What happens if I live with someone who is quarantined and they test positive for COVID-19?

Upon a confirmed positive test of a household member, the RCHD will place the confirmed positive individual in isolation, and you will be placed in quarantine. The official word on release dates will come via a call or message from RCHD.

What if I am in quarantine due to caring for a COVID-19 positive individual in my household?

For example, if you are caring for a child with COVID-19, you are in quarantine they whole duration of the child's isolation PLUS 10 additional days. Your quarantine release date will be calculated starting on the last date of that child's isolation.

How long am I considered immune if I had COVID-19 vaccine?

Vaccinated persons with an exposure to someone with suspected or confirmed COVID-19 are not required to quarantine if they meet all of the following criteria:

  • Are fully vaccinated (i.e., ≥2 weeks following receipt of the second dose in a 2-dose series, or ≥2 weeks following receipt of one dose of a single-dose vaccine)
  • Have remained asymptomatic since the current COVID-19 exposure

There is currently no time limit on how long fully vaccinated persons are considered immune. Persons who do not meet both of the above criteria should continue to follow current quarantine guidance after exposure to someone with suspected or confirmed COVID19.

Fully vaccinated individuals do not have to quarantine after exposure to COVID-19 as long as they remain without symptoms. It is recommended by the CDC that fully vaccinated individuals get tested via PCR or antigen test 3 to 5 days after exposure to a suspected or confirmed case of COVID-19 even if they do not have symptoms with an additional recommendation by KDHE to re-test 7-10 days after exposure.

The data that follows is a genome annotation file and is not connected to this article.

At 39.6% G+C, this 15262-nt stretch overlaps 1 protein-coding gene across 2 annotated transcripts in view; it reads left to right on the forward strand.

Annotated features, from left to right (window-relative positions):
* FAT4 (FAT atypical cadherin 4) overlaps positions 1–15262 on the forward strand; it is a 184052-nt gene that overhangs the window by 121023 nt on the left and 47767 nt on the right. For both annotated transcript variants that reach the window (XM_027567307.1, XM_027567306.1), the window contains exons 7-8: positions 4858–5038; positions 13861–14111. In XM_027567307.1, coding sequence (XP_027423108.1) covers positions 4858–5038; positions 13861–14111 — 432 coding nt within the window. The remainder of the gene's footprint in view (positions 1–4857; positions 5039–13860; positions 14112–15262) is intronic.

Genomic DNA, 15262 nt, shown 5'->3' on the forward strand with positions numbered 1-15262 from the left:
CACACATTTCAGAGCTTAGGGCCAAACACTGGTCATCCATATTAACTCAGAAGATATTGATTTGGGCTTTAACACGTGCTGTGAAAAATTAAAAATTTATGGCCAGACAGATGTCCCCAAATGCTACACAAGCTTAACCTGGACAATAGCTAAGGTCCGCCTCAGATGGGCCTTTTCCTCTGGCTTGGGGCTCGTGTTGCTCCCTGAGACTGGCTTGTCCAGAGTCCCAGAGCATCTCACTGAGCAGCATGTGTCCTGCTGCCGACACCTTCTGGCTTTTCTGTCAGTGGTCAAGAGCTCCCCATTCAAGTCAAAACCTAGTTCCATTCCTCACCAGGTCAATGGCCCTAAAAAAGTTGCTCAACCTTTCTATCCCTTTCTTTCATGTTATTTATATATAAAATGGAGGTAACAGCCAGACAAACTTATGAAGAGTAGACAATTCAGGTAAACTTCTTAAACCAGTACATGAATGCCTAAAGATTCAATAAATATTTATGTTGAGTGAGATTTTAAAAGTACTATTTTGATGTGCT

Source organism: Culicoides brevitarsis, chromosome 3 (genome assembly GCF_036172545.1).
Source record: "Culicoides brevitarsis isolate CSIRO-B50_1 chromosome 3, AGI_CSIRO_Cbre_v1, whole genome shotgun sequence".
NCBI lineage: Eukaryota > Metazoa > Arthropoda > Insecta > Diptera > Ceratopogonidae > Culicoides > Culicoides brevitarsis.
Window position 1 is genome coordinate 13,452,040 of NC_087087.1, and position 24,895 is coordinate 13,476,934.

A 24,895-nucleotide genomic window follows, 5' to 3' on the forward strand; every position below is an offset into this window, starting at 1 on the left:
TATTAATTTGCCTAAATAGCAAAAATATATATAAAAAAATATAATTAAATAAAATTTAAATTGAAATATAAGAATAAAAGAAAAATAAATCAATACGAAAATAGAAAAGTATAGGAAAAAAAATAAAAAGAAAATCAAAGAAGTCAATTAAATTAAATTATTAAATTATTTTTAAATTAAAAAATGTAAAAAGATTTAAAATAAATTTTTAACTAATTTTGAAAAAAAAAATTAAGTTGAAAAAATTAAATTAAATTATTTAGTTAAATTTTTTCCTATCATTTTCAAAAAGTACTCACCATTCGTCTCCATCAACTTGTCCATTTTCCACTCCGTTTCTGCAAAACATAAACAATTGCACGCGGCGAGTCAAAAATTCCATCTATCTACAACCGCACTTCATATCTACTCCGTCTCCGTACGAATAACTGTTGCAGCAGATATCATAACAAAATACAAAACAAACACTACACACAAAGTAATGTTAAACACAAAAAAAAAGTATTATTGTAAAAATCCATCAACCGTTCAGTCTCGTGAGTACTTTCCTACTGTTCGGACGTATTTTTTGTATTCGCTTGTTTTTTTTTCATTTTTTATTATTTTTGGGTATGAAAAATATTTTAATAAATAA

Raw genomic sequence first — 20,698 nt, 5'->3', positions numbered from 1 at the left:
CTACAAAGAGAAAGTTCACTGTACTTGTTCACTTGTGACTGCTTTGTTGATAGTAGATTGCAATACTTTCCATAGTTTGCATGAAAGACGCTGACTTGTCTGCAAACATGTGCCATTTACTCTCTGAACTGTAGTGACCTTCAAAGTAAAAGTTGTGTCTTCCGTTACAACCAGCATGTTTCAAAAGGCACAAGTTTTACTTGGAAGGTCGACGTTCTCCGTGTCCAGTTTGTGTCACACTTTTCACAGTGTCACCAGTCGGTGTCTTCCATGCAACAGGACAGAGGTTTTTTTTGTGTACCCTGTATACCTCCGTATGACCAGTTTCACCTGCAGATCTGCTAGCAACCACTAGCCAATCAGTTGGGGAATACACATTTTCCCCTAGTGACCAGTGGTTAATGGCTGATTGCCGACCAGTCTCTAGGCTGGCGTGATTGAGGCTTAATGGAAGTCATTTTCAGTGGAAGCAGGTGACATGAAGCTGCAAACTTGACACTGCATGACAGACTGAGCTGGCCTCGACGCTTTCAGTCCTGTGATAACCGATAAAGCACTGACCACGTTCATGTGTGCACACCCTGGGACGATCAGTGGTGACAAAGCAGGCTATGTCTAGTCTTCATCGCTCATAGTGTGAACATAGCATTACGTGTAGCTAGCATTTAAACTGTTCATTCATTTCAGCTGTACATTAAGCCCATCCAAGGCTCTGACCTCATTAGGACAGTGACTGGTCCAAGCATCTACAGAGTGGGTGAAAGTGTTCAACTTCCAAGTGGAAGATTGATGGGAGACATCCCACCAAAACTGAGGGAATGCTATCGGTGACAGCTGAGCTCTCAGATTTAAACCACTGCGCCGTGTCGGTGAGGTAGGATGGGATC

However, they do not have to isolate at home while waiting for results if they do not have symptoms. Fully vaccinated individuals that do not have symptoms do not need to quarantine but should mask while in public indoor settings for 14 days after exposure.

Isolation

Isolation is for COVID-19 positive individuals. It involves total isolation from non-infected individuals, especially family members living in the same house.

What should I do when I'm in isolation?

  • Stay home except to get medical care
  • Monitor your symptoms. If you have an emergency warning sign (including trouble breathing), seek emergency medical care immediately
  • Stay in a separate room from other household members, if possible
  • Use a separate bathroom, if possible
  • Avoid contact with other members of the household and pets
  • Don't share personal household items, like cups, towels, and utensils
  • Wear a mask when around other people, if you are able to


Learn more about what to do if you are sick with COVID-19.

How long should I isolate?

Each case is different, so consult a doctor on how long you should isolate. In general, you can be around others after:

  • At least 10 days since symptoms first appeared and
  • At least 24 hours with no fever without fever-reducing medication and
  • Other symptoms of COVID-19 are improving **Loss of taste and smell may persist for weeks or months after recovery and need not delay the end of isolation

If you test positive for COVID-19 and have no symptoms, you can be with others after 10 days have passed since the date you had your positive test.